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Evidence to Improve Care

Pressure Injuries

Care for Patients in All Settings

Click below to see a list of brief quality statements and scroll down for more information.​​


Quality standards are sets of concise statements designed to help health care professionals easily and quickly know what care to provide, based on the best evidence. ​

See below for the quality statements and click for more detail.​


Quality Statement 1: Risk and Skin Assessment
People with at least one risk factor for developing a pressure injury undergo a comprehensive risk assessment, including a skin assessment, to determine their level of risk. Those at risk are reassessed on an ongoing basis.


Quality Statement 2: Patient Education and Self-Management
People who have developed or are at risk of developing a pressure injury and their families and caregivers are offered education about pressure injuries, including an overview of the condition; the importance of mobilization and repositioning for pressure redistribution; and who to contact in the event of a concerning change.


Quality Statement 3: Comprehensive Assessment
People with a pressure injury undergo a comprehensive assessment, including an evaluation of risk factors that affect healing to determine the healing potential of the wound.


Quality Statement 4: Individualized Care Plan
People who have developed or are at risk of developing a pressure injury have a mutually agreed-upon individualized care plan that identifies patient-centred concerns and is reviewed and updated regularly.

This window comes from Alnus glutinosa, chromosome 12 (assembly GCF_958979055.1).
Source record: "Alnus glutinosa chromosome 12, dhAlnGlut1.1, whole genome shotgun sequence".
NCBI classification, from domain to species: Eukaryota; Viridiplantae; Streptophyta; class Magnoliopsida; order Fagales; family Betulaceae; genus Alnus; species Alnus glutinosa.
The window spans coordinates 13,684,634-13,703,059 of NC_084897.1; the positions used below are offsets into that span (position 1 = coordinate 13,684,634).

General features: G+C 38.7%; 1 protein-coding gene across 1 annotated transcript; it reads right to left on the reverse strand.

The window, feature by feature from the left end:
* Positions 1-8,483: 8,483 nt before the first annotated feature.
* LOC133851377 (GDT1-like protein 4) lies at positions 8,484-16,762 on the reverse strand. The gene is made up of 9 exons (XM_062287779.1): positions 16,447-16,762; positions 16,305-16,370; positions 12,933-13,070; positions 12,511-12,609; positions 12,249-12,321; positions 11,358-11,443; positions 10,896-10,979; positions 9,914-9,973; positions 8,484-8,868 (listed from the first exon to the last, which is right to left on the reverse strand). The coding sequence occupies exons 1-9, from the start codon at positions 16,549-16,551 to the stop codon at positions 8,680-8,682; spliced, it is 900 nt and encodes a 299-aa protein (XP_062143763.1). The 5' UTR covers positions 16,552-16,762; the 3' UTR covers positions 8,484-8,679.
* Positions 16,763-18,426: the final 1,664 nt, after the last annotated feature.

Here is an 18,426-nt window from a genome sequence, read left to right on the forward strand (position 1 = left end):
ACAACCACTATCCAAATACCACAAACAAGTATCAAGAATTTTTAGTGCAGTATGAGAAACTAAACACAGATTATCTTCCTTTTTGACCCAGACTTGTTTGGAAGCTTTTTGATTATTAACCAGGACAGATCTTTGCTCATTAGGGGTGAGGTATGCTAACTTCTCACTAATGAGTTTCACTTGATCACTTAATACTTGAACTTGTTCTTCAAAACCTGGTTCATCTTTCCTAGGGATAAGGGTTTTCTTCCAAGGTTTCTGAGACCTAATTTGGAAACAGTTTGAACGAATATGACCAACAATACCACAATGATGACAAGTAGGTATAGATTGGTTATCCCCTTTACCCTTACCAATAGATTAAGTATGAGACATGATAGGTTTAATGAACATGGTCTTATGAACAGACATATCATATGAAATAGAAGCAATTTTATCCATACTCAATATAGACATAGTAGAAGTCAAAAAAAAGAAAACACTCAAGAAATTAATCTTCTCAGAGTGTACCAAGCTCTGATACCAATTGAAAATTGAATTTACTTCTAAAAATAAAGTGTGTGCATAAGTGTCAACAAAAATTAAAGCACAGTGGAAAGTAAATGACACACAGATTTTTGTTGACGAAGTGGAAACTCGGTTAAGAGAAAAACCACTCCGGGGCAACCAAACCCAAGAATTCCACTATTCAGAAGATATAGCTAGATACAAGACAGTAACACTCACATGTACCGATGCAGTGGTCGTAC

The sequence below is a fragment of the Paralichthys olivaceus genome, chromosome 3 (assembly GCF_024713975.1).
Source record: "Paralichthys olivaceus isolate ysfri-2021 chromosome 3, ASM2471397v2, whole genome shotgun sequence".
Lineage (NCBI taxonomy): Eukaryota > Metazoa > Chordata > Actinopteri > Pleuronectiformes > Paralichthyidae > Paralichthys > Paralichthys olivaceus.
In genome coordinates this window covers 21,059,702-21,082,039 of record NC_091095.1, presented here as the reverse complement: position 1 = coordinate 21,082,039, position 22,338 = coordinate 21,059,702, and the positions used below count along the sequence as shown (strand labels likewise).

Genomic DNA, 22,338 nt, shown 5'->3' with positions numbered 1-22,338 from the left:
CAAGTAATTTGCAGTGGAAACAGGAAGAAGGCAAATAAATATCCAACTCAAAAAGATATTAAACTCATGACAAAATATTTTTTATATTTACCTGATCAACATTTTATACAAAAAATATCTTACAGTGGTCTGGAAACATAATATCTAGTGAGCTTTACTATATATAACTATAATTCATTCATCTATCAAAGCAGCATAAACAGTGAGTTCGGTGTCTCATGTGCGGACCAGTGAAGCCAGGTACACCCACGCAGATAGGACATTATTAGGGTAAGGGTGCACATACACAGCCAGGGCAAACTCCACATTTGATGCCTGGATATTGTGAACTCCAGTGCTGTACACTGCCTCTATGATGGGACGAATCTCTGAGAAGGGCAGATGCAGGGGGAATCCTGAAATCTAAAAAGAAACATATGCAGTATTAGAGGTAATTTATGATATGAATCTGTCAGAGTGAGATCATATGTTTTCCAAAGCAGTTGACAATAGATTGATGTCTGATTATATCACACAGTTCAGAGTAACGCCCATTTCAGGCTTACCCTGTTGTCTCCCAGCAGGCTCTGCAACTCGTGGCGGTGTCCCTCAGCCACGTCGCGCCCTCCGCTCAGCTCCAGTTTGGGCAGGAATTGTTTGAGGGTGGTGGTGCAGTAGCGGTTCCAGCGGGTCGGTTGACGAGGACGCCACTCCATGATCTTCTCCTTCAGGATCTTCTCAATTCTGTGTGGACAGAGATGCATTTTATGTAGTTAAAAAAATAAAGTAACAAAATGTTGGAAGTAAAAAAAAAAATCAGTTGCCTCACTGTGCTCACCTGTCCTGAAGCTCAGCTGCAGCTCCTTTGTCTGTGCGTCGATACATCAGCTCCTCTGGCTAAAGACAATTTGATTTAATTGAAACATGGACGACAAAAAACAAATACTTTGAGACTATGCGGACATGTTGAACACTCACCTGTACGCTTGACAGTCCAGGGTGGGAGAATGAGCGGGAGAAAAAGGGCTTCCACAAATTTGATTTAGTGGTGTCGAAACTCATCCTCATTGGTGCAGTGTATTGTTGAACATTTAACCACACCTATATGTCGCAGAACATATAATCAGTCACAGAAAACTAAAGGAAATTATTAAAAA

Quality Statement 5: Support Surfaces
People who have developed or are at risk of developing a pressure injury are provided with appropriate support surfaces based on their assessment.


Quality Statement 6: Repositioning
People who have developed or are at risk of developing a pressure injury receive interventions that enable repositioning at regular intervals, encouraging people to reposition themselves if they are mobile or helping them to do so if they cannot reposition themselves.


Quality Statement 7: Wound Debridement
People with a pressure injury have their wound debrided if it is determined as necessary in their assessment, and if it is not contraindicated. Debridement is carried out by a trained health care professional using an appropriate method.


Quality Statement 8: Local Infection Management
People with a pressure injury and a local infection receive appropriate treatment, including antimicrobial and non-antimicrobial interventions.


Quality Statement 9: Deep/Surrounding Tissue Infection or Systemic Infection Management
People with a pressure injury and suspected deep/surrounding tissue infection or systemic infection receive urgent assessment (within 24 hours of initiation of care) and systemic antimicrobial treatment.


Quality Statement 10: Wound Moisture Management
People with a pressure injury receive wound care that maintains the appropriate moisture balance or moisture reduction in the wound bed.


Quality Statement 11: Surgical Consultation
People who are adherent to treatment and have a stage 3 or 4 healable pressure injury that is not responding to optimal care are referred for a surgical consultation to determine their eligibility for surgical intervention.


Quality Statement 12: Health Care Provider Training and Education
People who have developed or are at risk of developing a pressure injury receive care from health care providers with training and education on the assessment and treatment of pressure injuries.


Quality Statement 13: Transitions in Care
People with a pressure injury who transition between care settings have a team or provider who is accountable for coordination and communication to ensure the effective transfer of information related to their care.

Summary